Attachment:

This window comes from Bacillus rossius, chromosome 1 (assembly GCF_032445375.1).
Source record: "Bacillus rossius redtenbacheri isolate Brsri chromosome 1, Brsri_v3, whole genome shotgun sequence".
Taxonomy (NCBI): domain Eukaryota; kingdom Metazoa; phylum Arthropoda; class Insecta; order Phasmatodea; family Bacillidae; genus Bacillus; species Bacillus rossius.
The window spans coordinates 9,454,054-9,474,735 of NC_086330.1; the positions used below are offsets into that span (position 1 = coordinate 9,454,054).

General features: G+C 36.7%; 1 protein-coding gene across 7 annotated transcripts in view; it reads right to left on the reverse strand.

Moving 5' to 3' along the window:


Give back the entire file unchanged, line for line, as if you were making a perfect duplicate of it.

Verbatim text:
This window comes from Bacillus rossius, chromosome 1 (assembly GCF_032445375.1).
Source record: "Bacillus rossius redtenbacheri isolate Brsri chromosome 1, Brsri_v3, whole genome shotgun sequence".
Taxonomy (NCBI): domain Eukaryota; kingdom Metazoa; phylum Arthropoda; class Insecta; order Phasmatodea; family Bacillidae; genus Bacillus; species Bacillus rossius.
The window spans coordinates 9,454,054-9,474,735 of NC_086330.1; the positions used below are offsets into that span (position 1 = coordinate 9,454,054).

General features: G+C 36.7%; 1 protein-coding gene across 7 annotated transcripts in view; it reads right to left on the reverse strand.

Moving 5' to 3' along the window: